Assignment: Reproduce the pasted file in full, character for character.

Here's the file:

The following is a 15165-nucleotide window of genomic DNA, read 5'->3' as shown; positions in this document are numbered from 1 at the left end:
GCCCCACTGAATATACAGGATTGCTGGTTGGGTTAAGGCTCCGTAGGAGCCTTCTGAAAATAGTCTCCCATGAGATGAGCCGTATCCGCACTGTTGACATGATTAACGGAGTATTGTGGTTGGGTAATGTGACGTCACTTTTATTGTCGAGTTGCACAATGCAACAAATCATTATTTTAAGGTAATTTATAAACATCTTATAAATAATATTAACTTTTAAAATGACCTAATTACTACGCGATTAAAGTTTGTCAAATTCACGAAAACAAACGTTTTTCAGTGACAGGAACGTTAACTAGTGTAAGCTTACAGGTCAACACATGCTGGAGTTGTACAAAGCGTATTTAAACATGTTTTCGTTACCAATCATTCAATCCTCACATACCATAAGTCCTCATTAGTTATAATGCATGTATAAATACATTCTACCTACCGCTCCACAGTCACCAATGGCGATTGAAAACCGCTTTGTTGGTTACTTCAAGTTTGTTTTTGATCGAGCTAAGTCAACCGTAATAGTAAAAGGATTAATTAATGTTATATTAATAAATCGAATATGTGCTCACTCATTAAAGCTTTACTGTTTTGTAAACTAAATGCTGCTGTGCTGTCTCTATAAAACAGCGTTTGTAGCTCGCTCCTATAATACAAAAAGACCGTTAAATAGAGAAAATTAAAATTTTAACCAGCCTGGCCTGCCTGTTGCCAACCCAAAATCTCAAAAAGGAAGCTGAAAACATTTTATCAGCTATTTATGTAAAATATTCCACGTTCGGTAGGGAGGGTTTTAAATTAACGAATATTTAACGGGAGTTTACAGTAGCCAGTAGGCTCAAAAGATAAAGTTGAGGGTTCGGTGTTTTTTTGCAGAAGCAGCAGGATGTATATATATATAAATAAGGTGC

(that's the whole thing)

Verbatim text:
The following is a 15165-nucleotide window of genomic DNA, read 5'->3' as shown; positions in this document are numbered from 1 at the left end:
GCCCCACTGAATATACAGGATTGCTGGTTGGGTTAAGGCTCCGTAGGAGCCTTCTGAAAATAGTCTCCCATGAGATGAGCCGTATCCGCACTGTTGACATGATTAACGGAGTATTGTGGTTGGGTAATGTGACGTCACTTTTATTGTCGAGTTGCACAATGCAACAAATCATTATTTTAAGGTAATTTATAAACATCTTATAAATAATATTAACTTTTAAAATGACCTAATTACTACGCGATTAAAGTTTGTCAAATTCACGAAAACAAACGTTTTTCAGTGACAGGAACGTTAACTAGTGTAAGCTTACAGGTCAACACATGCTGGAGTTGTACAAAGCGTATTTAAACATGTTTTCGTTACCAATCATTCAATCCTCACATACCATAAGTCCTCATTAGTTATAATGCATGTATAAATACATTCTACCTACCGCTCCACAGTCACCAATGGCGATTGAAAACCGCTTTGTTGGTTACTTCAAGTTTGTTTTTGATCGAGCTAAGTCAACCGTAATAGTAAAAGGATTAATTAATGTTATATTAATAAATCGAATATGTGCTCACTCATTAAAGCTTTACTGTTTTGTAAACTAAATGCTGCTGTGCTGTCTCTATAAAACAGCGTTTGTAGCTCGCTCCTATAATACAAAAAGACCGTTAAATAGAGAAAATTAAAATTTTAACCAGCCTGGCCTGCCTGTTGCCAACCCAAAATCTCAAAAAGGAAGCTGAAAACATTTTATCAGCTATTTATGTAAAATATTCCACGTTCGGTAGGGAGGGTTTTAAATTAACGAATATTTAACGGGAGTTTACAGTAGCCAGTAGGCTCAAAAGATAAAGTTGAGGGTTCGGTGTTTTTTTGCAGAAGCAGCAGGATGTATATATATATAAATAAGGTGC